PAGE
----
A too low P-gain results in the copter feeling sluggish and hard to control, a too high P-gain causes fast wobbling along the roll/pitch axis. A too low I-gain results in the copter having a tendency to slowly rotate into some direction instead of staying at its current attitude. A too high I-gain causes a slow kind of wobble.
Tuning the PI gain values is very simple: Just start at the default “P” gain of 150, and if it wobbles with a high frequency (about 4-6 times a second), turn that value down. If it doesn’t wobble, try increasing the value until it just doesn’t wobble yet. For the “I” gain, do the same except that a too large I-value results in that characteristic slow wobble (about 1-2 times a second).
The PI limit values define what range of control inputs the controller is allowed to make to counteract external influences. So if you can’t seem to get the gain values to a point where the craft is stable, try lowering the limit.

Receiver Test

The receiver test menu item lets you easily confirm your channel directions, eliminating the chance for nasty surprises.

Praise must be given to Rolf for the inclusion of a receiver test function that displays “left”, “right”, “forward”, “backward” etc. as you move the sticks – thus showing you in no uncertain terms if one or more channels need to be reversed on your transmitter. This is simply awesome and makes setting up other flight controllers feel like working blindfolded. Well except for the MultiWii controllers, but you need a PC or a bluetooth dongle to see that. Here it’s right there at your fingertips.

Mode Settings

Self Level can be switched either via the AUX channel, or via stick input during the arming procedure.

I part of PI allows the disabling of the drift-counteracting parts of the controller. Most of the time flying is possible without this, but for optimum stabilization it should be kept enabled.

Arming can be done either via stick input, or the board can be set to arm itself automatically. This always-armed mode is useful for airplanes, where the KK2 does not control motor throttle.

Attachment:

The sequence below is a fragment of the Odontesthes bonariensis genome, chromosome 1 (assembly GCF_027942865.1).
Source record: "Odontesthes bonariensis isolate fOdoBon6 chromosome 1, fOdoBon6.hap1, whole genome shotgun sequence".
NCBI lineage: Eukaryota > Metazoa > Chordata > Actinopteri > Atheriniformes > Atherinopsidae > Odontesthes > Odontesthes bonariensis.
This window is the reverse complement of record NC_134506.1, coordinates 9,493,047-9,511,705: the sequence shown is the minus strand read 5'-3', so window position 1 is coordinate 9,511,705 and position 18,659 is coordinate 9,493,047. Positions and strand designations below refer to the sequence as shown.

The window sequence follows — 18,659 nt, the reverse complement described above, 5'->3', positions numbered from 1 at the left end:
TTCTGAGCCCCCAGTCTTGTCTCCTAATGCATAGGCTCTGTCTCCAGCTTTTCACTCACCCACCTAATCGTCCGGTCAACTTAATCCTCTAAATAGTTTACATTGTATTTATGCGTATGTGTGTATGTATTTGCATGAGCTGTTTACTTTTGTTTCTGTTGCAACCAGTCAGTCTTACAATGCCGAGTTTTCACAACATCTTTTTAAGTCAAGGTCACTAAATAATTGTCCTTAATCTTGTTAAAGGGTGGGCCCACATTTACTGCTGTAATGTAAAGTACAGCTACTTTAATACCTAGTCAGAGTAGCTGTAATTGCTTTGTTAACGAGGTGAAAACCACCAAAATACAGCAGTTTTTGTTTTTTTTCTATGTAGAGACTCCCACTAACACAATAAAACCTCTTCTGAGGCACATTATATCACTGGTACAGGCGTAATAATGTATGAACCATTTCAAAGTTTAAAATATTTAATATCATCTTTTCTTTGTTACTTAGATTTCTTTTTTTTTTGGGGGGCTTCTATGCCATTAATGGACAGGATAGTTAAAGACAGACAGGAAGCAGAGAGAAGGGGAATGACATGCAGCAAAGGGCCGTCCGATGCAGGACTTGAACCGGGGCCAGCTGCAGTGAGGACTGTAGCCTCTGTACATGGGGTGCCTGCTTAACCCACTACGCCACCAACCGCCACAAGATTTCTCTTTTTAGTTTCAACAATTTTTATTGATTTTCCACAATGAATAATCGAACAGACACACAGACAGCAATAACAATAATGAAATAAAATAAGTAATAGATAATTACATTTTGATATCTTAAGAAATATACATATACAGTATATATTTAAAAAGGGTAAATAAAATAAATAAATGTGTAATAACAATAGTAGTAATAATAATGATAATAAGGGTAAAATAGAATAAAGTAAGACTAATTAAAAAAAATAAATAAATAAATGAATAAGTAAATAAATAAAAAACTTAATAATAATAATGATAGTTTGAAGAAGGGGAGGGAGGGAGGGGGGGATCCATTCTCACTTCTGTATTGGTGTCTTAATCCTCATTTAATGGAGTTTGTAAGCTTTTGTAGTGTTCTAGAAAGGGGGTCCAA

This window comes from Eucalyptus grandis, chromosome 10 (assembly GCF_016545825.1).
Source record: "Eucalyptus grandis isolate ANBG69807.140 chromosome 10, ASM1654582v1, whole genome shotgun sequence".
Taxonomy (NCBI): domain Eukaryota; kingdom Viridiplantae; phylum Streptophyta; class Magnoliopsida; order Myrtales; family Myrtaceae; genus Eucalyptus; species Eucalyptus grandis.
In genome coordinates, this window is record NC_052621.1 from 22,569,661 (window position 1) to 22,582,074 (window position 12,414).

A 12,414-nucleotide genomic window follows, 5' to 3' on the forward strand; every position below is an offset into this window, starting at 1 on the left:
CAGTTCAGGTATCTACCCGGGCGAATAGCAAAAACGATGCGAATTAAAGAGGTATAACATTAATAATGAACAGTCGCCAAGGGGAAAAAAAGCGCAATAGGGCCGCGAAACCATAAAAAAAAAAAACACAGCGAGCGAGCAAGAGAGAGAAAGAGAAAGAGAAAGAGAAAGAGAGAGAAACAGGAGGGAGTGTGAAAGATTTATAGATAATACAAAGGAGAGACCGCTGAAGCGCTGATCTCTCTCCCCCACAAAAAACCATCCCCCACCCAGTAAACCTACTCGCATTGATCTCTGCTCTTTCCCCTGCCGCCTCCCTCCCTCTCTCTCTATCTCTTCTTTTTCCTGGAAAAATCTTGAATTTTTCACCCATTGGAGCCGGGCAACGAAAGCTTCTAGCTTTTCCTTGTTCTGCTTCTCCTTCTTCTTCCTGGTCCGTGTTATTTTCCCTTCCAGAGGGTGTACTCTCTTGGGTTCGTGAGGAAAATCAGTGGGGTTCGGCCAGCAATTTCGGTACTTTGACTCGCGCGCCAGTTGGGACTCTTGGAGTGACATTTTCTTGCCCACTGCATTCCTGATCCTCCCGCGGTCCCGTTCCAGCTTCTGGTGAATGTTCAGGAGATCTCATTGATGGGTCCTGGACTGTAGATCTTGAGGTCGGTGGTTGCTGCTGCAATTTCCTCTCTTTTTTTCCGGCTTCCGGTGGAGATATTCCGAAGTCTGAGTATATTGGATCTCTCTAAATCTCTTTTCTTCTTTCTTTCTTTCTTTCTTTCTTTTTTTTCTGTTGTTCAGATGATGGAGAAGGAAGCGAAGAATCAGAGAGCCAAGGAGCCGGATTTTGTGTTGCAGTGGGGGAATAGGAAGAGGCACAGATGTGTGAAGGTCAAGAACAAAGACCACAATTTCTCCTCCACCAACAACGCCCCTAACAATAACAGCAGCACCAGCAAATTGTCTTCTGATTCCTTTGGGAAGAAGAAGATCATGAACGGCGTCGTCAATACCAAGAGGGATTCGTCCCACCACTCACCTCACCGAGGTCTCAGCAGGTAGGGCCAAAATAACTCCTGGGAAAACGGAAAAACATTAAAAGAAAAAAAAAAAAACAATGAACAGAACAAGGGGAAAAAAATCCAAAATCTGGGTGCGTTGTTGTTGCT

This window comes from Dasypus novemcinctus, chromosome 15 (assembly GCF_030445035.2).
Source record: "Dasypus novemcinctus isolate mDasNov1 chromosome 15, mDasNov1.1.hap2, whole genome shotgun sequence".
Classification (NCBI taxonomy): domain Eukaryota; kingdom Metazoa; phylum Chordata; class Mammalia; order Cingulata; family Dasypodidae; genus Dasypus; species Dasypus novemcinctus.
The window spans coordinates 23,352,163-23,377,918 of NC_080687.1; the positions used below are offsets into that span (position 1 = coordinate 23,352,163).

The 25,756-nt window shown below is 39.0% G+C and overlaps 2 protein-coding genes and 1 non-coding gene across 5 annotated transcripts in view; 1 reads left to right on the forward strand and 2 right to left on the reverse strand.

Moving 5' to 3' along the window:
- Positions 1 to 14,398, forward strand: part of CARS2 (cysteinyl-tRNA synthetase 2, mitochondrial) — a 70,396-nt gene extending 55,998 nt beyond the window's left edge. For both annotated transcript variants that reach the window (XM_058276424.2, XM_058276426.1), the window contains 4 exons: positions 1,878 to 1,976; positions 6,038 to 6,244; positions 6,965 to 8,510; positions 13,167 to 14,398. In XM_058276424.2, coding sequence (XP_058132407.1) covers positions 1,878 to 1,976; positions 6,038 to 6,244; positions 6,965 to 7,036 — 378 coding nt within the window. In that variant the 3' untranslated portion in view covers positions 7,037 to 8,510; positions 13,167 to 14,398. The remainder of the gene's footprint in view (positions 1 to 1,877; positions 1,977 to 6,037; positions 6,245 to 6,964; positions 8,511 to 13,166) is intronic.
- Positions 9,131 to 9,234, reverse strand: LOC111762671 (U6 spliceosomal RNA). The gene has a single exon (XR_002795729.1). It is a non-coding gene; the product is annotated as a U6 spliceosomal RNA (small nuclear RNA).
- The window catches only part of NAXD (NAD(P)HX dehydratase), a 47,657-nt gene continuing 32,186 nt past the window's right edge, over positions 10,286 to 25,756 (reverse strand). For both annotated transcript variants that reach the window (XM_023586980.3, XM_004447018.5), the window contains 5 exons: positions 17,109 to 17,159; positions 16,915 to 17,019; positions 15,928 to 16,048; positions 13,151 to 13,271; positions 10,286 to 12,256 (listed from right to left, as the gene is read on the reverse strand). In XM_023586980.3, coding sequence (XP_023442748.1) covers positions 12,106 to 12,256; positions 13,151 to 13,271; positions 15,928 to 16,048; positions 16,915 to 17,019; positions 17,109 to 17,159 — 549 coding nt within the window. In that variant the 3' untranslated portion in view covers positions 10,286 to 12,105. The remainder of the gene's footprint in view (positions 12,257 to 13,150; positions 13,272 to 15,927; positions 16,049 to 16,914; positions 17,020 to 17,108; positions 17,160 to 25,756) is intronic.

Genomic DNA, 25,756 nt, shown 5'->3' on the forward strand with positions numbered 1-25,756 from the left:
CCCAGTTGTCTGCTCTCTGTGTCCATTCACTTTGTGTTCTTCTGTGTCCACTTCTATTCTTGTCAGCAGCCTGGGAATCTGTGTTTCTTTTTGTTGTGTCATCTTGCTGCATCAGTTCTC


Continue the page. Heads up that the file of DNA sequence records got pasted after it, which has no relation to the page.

Link Roll Pitch ties the roll and pitch parts in the PI Editor together. This is simply a convenience function that makes setup quicker for most quadcopter pilots, as there’s rarely any need to give the roll and pitch axis different P/I gain values.

Stick Scaling

Stick Scaling gives the pilot the ability to set how agressive the whole craft acts on control input. The default values are fine for casual flying and/or filming, flips and rolls can be made possible by tweaking here.

Misc. Settings

Minimum Throttle adjusts the lower endpoint of the throttle output. This should be set just high enough that all motors start spinning when moving the throttle out of idle position.

LCD contrast really needs no explanation.

Height dampening is a unique feature that counteracts the loss of altitude when changing pitch/roll angle of the copter. Most experienced pilots will not have much use for this, as you tend to learn early on that tilting forward builds up speed but lowers altitude. For filming this is a handy feature though, as it removes yet another worry. It’s no replacement for a true altitude hold though.

Voltage Alarm can be set to sound at varying voltage levels. This needs the buzzer to be connected to the board.

Self-Level Settings

The self-level PI gain and limit parameters control the aggressiveness of the auto leveling function. You’ll want to start with zero for these values at first. Especially the autolevel I-gain reacts unfavorably to too large values. Autolevel oscillation can be nasty.